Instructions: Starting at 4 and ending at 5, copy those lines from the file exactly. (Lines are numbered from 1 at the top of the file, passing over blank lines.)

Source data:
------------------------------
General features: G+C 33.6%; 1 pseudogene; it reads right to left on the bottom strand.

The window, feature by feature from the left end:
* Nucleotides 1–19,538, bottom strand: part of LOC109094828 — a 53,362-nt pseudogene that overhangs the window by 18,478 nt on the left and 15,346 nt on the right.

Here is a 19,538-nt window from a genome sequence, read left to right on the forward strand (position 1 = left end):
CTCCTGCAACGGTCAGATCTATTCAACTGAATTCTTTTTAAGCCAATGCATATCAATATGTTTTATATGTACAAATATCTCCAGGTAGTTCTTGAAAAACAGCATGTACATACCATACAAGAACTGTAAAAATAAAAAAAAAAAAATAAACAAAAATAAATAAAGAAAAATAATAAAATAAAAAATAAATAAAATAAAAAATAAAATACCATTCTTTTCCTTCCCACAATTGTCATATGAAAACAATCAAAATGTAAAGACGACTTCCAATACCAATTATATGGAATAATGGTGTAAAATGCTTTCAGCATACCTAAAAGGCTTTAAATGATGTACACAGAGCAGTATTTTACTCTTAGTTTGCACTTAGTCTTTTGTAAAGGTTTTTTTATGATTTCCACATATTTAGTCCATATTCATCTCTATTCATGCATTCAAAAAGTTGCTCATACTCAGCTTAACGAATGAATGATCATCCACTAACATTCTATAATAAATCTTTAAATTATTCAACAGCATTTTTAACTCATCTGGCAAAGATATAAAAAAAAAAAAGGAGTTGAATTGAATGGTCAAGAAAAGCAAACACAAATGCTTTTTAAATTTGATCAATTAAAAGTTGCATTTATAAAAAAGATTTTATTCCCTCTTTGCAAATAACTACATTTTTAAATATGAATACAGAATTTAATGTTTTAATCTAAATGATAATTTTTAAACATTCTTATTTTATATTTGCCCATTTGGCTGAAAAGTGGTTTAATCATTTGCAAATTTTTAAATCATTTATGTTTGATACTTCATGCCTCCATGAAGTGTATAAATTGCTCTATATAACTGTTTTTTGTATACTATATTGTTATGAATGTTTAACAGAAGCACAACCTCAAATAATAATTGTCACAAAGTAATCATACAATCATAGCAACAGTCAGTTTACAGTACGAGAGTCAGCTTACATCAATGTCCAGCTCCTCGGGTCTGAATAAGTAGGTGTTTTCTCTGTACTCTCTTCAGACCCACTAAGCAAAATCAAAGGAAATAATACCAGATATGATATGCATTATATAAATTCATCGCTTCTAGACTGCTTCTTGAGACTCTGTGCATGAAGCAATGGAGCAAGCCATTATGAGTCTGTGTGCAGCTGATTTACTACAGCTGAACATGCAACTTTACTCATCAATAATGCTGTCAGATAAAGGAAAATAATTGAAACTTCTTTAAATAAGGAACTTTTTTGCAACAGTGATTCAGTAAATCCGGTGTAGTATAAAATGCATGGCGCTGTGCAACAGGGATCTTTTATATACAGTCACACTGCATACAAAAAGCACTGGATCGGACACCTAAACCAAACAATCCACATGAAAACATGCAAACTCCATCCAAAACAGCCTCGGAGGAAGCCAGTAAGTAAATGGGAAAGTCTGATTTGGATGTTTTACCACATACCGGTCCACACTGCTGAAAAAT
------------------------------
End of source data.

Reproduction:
Here is a 19,538-nt window from a genome sequence, read left to right on the forward strand (position 1 = left end):
CTCCTGCAACGGTCAGATCTATTCAACTGAATTCTTTTTAAGCCAATGCATATCAATATGTTTTATATGTACAAATATCTCCAGGTAGTTCTTGAAAAACAGCATGTACATACCATACAAGAACTGTAAAAATAAAAAAAAAAAAATAAACAAAAATAAATAAAGAAAAATAATAAAATAAAAAATAAATAAAATAAAAAATAAAATACCATTCTTTTCCTTCCCACAATTGTCATATGAAAACAATCAAAATGTAAAGACGACTTCCAATACCAATTATATGGAATAATGGTGTAAAATGCTTTCAGCATACCTAAAAGGCTTTAAATGATGTACACAGAGCAGTATTTTACTCTTAGTTTGCACTTAGTCTTTTGTAAAGGTTTTTTTATGATTTCCACATATTTAGTCCATATTCATCTCTATTCATGCATTCAAAAAGTTGCTCATACTCAGCTTAACGAATGAATGATCATCCACTAACATTCTATAATAAATCTTTAAATTATTCAACAGCATTTTTAACTCATCTGGCAAAGATATAAAAAAAAAAAAGGAGTTGAATTGAATGGTCAAGAAAAGCAAACACAAATGCTTTTTAAATTTGATCAATTAAAAGTTGCATTTATAAAAAAGATTTTATTCCCTCTTTGCAAATAACTACATTTTTAAATATGAATACAGAATTTAATGTTTTAATCTAAATGATAATTTTTAAACATTCTTATTTTATATTTGCCCATTTGGCTGAAAAGTGGTTTAATCATTTGCAAATTTTTAAATCATTTATGTTTGATACTTCATGCCTCCATGAAGTGTATAAATTGCTCTATATAACTGTTTTTTGTATACTATATTGTTATGAATGTTTAACAGAAGCACAACCTCAAATAATAATTGTCACAAAGTAATCATACAATCATAGCAACAGTCAGTTTACAGTACGAGAGTCAGCTTACATCAATGTCCAGCTCCTCGGGTCTGAATAAGTAGGTGTTTTCTCTGTACTCTCTTCAGACCCACTAAGCAAAATCAAAGGAAATAATACCAGATATGATATGCATTATATAAATTCATCGCTTCTAGACTGCTTCTTGAGACTCTGTGCATGAAGCAATGGAGCAAGCCATTATGAGTCTGTGTGCAGCTGATTTACTACAGCTGAACATGCAACTTTACTCATCAATAATGCTGTCAGATAAAGGAAAATAATTGAAACTTCTTTAAATAAGGAACTTTTTTGCAACAGTGATTCAGTAAATCCGGTGTAGTATAAAATGCATGGCGCTGTGCAACAGGGATCTTTTATATACAGTCACACTGCATACAAAAAGCACTGGATCGGACACCTAAACCAAACAATCCACATGAAAACATGCAAACTCCATCCAAAACAGCCTCGGAGGAAGCCAGTAAGTAAATGGGAAAGTCTGATTTGGATGTTTTACCACATACCGGTCCACACTGCTGAAAAAT